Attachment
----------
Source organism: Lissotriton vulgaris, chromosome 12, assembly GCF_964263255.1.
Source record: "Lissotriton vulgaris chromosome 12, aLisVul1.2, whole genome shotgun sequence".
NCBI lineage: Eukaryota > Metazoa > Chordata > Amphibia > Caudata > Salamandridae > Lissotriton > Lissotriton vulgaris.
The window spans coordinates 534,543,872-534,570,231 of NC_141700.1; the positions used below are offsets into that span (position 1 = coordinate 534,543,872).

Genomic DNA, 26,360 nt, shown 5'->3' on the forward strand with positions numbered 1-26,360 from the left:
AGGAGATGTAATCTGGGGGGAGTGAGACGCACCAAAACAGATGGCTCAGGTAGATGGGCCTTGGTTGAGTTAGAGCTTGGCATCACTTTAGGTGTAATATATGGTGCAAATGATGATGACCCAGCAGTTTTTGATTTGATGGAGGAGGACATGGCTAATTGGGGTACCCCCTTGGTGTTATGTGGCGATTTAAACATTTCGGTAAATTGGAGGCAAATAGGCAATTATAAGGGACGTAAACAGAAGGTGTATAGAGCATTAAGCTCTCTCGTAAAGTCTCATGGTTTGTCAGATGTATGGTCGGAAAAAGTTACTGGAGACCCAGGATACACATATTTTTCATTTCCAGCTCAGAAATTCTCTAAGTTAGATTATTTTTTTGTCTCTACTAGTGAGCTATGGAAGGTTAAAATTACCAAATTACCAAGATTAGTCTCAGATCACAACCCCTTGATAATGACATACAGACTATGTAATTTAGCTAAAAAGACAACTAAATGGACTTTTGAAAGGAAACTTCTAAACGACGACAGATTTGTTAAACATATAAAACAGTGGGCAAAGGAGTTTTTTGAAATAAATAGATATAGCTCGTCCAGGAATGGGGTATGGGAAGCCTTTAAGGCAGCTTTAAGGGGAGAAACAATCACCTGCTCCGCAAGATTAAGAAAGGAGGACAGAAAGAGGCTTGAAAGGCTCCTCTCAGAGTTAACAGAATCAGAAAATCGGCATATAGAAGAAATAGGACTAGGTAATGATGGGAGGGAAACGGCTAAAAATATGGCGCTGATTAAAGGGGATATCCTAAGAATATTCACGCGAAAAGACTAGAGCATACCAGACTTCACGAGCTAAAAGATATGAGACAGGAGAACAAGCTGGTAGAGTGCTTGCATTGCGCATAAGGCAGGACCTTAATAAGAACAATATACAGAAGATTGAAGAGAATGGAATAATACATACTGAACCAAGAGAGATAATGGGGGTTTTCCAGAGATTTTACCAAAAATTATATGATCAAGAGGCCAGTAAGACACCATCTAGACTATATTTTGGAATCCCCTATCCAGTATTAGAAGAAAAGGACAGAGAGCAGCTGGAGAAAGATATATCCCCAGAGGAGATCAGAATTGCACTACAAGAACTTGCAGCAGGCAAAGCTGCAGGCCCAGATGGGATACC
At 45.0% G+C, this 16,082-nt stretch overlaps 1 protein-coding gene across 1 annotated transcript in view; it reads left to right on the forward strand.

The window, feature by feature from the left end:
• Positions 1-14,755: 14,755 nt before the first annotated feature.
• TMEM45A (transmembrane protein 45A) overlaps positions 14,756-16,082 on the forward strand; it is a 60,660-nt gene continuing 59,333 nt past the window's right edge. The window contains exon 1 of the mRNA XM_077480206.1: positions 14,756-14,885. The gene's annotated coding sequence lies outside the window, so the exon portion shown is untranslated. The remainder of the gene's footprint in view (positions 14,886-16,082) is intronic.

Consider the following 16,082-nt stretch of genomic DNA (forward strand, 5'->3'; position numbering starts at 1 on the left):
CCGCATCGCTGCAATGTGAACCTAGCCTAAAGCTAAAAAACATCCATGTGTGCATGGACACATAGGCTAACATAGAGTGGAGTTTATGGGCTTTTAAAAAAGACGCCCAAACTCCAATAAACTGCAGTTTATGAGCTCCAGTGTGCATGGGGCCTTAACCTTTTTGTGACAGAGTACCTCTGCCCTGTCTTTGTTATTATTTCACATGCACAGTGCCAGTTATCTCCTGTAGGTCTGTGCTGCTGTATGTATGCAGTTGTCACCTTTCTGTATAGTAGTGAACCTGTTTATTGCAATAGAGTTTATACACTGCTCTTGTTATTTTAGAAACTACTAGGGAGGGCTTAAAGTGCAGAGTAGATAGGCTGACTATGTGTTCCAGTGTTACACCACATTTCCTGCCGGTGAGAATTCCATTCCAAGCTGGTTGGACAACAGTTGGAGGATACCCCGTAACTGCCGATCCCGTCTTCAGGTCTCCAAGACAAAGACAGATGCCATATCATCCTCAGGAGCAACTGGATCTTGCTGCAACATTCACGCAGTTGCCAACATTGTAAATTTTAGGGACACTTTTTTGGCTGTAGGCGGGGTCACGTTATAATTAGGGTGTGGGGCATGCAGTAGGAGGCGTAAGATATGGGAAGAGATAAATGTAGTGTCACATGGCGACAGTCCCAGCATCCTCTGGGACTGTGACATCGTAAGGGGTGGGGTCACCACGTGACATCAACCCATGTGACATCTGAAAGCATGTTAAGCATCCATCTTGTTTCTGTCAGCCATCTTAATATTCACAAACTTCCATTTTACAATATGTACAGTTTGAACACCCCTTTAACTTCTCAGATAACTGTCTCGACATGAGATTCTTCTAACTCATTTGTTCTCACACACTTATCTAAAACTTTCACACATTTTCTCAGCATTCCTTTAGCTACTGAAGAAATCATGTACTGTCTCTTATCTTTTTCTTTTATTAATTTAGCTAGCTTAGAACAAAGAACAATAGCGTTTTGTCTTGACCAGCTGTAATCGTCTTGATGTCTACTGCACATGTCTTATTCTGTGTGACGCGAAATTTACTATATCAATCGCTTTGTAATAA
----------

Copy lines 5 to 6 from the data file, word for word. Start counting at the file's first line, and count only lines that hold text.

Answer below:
Genomic DNA, 26,360 nt, shown 5'->3' on the forward strand with positions numbered 1-26,360 from the left:
AGGAGATGTAATCTGGGGGGAGTGAGACGCACCAAAACAGATGGCTCAGGTAGATGGGCCTTGGTTGAGTTAGAGCTTGGCATCACTTTAGGTGTAATATATGGTGCAAATGATGATGACCCAGCAGTTTTTGATTTGATGGAGGAGGACATGGCTAATTGGGGTACCCCCTTGGTGTTATGTGGCGATTTAAACATTTCGGTAAATTGGAGGCAAATAGGCAATTATAAGGGACGTAAACAGAAGGTGTATAGAGCATTAAGCTCTCTCGTAAAGTCTCATGGTTTGTCAGATGTATGGTCGGAAAAAGTTACTGGAGACCCAGGATACACATATTTTTCATTTCCAGCTCAGAAATTCTCTAAGTTAGATTATTTTTTTGTCTCTACTAGTGAGCTATGGAAGGTTAAAATTACCAAATTACCAAGATTAGTCTCAGATCACAACCCCTTGATAATGACATACAGACTATGTAATTTAGCTAAAAAGACAACTAAATGGACTTTTGAAAGGAAACTTCTAAACGACGACAGATTTGTTAAACATATAAAACAGTGGGCAAAGGAGTTTTTTGAAATAAATAGATATAGCTCGTCCAGGAATGGGGTATGGGAAGCCTTTAAGGCAGCTTTAAGGGGAGAAACAATCACCTGCTCCGCAAGATTAAGAAAGGAGGACAGAAAGAGGCTTGAAAGGCTCCTCTCAGAGTTAACAGAATCAGAAAATCGGCATATAGAAGAAATAGGACTAGGTAATGATGGGAGGGAAACGGCTAAAAATATGGCGCTGATTAAAGGGGATATCCTAAGAATATTCACGCGAAAAGACTAGAGCATACCAGACTTCACGAGCTAAAAGATATGAGACAGGAGAACAAGCTGGTAGAGTGCTTGCATTGCGCATAAGGCAGGACCTTAATAAGAACAATATACAGAAGATTGAAGAGAATGGAATAATACATACTGAACCAAGAGAGATAATGGGGGTTTTCCAGAGATTTTACCAAAAATTATATGATCAAGAGGCCAGTAAGACACCATCTAGACTATATTTTGGAATCCCCTATCCAGTATTAGAAGAAAAGGACAGAGAGCAGCTGGAGAAAGATATATCCCCAGAGGAGATCAGAATTGCACTACAAGAACTTGCAGCAGGCAAAGCTGCAGGCCCAGATGGGATACC